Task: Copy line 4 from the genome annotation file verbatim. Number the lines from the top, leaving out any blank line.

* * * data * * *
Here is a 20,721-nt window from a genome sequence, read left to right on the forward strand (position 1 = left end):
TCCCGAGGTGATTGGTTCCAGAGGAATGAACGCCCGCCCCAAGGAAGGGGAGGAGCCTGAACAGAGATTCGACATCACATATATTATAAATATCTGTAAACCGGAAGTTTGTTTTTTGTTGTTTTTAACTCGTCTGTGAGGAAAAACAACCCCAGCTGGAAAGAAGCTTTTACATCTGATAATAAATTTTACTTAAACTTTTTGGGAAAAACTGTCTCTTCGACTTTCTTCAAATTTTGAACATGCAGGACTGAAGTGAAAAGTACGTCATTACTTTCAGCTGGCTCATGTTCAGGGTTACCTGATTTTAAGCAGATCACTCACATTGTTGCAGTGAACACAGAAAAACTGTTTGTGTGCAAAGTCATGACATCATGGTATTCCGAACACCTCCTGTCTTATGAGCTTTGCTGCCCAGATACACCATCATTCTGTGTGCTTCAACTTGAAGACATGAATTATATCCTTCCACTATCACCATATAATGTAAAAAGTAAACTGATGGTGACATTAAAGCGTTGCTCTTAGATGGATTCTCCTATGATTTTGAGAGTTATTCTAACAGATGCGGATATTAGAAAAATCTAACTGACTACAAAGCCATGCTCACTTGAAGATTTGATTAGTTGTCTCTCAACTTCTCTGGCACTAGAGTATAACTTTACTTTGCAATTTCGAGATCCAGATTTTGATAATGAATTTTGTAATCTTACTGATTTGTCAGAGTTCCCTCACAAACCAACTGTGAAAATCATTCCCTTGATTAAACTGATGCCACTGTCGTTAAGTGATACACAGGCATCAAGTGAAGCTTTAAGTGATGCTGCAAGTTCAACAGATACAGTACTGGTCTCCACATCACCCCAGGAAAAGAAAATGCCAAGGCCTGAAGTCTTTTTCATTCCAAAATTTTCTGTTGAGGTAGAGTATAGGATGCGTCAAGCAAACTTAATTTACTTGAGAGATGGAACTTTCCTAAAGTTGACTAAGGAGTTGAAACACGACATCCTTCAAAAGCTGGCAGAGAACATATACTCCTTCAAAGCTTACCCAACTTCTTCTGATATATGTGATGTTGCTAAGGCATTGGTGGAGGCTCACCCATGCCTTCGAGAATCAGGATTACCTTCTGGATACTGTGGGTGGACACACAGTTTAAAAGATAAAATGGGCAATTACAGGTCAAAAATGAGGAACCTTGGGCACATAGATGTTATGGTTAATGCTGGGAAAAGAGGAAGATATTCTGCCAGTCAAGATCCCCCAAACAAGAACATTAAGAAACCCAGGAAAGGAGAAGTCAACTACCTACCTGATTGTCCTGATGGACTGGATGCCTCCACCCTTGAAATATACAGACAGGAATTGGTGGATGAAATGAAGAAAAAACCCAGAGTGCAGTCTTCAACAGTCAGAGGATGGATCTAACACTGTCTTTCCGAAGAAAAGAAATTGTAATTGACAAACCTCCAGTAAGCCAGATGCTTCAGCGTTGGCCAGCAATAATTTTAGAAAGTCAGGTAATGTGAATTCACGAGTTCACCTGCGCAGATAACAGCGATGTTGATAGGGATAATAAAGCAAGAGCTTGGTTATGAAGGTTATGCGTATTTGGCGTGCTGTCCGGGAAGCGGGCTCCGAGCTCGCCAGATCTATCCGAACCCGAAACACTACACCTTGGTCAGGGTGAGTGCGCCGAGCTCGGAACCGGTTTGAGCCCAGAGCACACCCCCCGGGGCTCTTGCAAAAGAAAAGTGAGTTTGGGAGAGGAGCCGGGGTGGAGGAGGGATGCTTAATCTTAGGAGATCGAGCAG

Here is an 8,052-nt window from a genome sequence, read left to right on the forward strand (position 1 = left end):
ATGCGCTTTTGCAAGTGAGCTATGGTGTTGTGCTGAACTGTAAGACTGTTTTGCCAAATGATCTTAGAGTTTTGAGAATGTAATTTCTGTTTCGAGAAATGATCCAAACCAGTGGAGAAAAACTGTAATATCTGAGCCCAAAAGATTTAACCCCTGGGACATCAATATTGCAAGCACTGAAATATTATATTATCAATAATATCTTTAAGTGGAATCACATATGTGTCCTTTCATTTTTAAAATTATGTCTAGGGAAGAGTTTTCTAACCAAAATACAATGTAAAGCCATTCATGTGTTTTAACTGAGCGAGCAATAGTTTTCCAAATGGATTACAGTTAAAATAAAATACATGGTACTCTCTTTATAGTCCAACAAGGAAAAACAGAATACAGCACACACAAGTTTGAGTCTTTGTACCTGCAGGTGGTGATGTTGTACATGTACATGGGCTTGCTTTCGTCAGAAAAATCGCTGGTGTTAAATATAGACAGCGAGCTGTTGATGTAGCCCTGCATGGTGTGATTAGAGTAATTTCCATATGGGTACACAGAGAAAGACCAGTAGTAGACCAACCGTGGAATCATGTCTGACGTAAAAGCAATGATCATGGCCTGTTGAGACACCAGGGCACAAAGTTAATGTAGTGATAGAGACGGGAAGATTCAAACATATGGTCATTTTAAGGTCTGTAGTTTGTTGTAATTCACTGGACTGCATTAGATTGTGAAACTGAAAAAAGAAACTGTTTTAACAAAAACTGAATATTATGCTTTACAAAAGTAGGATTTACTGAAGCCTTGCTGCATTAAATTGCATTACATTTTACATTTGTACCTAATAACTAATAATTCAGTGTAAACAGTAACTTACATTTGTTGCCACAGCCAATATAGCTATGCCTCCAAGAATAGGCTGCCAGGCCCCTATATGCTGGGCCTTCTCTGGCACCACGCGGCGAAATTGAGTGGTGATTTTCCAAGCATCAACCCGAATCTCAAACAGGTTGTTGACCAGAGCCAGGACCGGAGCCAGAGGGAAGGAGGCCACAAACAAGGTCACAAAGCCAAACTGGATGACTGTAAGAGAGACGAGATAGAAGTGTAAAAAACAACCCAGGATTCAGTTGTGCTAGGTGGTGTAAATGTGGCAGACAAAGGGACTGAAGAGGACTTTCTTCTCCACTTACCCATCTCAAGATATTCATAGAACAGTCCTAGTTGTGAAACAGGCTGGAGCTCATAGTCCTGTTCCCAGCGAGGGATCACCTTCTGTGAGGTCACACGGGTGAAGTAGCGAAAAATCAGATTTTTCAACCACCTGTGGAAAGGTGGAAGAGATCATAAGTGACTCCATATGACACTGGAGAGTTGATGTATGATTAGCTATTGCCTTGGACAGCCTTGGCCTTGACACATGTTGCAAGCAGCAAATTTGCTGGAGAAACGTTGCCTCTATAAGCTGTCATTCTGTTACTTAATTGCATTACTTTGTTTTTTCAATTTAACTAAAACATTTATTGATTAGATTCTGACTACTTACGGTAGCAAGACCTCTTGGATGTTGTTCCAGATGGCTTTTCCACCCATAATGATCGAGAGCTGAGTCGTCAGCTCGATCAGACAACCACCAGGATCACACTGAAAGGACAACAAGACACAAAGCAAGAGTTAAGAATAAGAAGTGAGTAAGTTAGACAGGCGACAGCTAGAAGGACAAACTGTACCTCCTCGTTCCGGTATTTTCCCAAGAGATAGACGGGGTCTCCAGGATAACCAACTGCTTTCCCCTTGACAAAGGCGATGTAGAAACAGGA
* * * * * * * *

ATGCGCTTTTGCAAGTGAGCTATGGTGTTGTGCTGAACTGTAAGACTGTTTTGCCAAATGATCTTAGAGTTTTGAGAATGTAATTTCTGTTTCGAGAAATGATCCAAACCAGTGGAGAAAAACTGTAATATCTGAGCCCAAAAGATTTAACCCCTGGGACATCAATATTGCAAGCACTGAAATATTATATTATCAATAATATCTTTAAGTGGAATCACATATGTGTCCTTTCATTTTTAAAATTATGTCTAGGGAAGAGTTTTCTAACCAAAATACAATGTAAAGCCATTCATGTGTTTTAACTGAGCGAGCAATAGTTTTCCAAATGGATTACAGTTAAAATAAAATACATGGTACTCTCTTTATAGTCCAACAAGGAAAAACAGAATACAGCACACACAAGTTTGAGTCTTTGTACCTGCAGGTGGTGATGTTGTACATGTACATGGGCTTGCTTTCGTCAGAAAAATCGCTGGTGTTAAATATAGACAGCGAGCTGTTGATGTAGCCCTGCATGGTGTGATTAGAGTAATTTCCATATGGGTACACAGAGAAAGACCAGTAGTAGACCAACCGTGGAATCATGTCTGACGTAAAAGCAATGATCATGGCCTGTTGAGACACCAGGGCACAAAGTTAATGTAGTGATAGAGACGGGAAGATTCAAACATATGGTCATTTTAAGGTCTGTAGTTTGTTGTAATTCACTGGACTGCATTAGATTGTGAAACTGAAAAAAGAAACTGTTTTAACAAAAACTGAATATTATGCTTTACAAAAGTAGGATTTACTGAAGCCTTGCTGCATTAAATTGCATTACATTTTACATTTGTACCTAATAACTAATAATTCAGTGTAAACAGTAACTTACATTTGTTGCCACAGCCAATATAGCTATGCCTCCAAGAATAGGCTGCCAGGCCCCTATATGCTGGGCCTTCTCTGGCACCACGCGGCGAAATTGAGTGGTGATTTTCCAAGCATCAACCCGAATCTCAAACAGGTTGTTGACCAGAGCCAGGACCGGAGCCAGAGGGAAGGAGGCCACAAACAAGGTCACAAAGCCAAACTGGATGACTGTAAGAGAGACGAGATAGAAGTGTAAAAAACAACCCAGGATTCAGTTGTGCTAGGTGGTGTAAATGTGGCAGACAAAGGGACTGAAGAGGACTTTCTTCTCCACTTACCCATCTCAAGATATTCATAGAACAGTCCTAGTTGTGAAACAGGCTGGAGCTCATAGTCCTGTTCCCAGCGAGGGATCACCTTCTGTGAGGTCACACGGGTGAAGTAGCGAAAAATCAGATTTTTCAACCACCTGTGGAAAGGTGGAAGAGATCATAAGTGACTCCATATGACACTGGAGAGTTGATGTATGATTAGCTATTGCCTTGGACAGCCTTGGCCTTGACACATGTTGCAAGCAGCAAATTTGCTGGAGAAACGTTGCCTCTATAAGCTGTCATTCTGTTACTTAATTGCATTACTTTGTTTTTTCAATTTAACTAAAACATTTATTGATTAGATTCTGACTACTTACGGTAGCAAGACCTCTTGGATGTTGTTCCAGATGGCTTTTCCACCCATAATGATCGAGAGCTGAGTCGTCAGCTCGATCAGACAACCACCAGGATCACACTGAAAGGACAACAAGACACAAAGCAAGAGTTAAGAATAAGAAGTGAGTAAGTTAGACAGGCGACAGCTAGAAGGACAAACTGTACCTCCTCGTTCCGGTATTTTCCCAAGAGATAGACGGGGTCTCCAGGATAACCAACTGCTTTCCCCTTGACAAAGGCGATGTAGAAACAGGA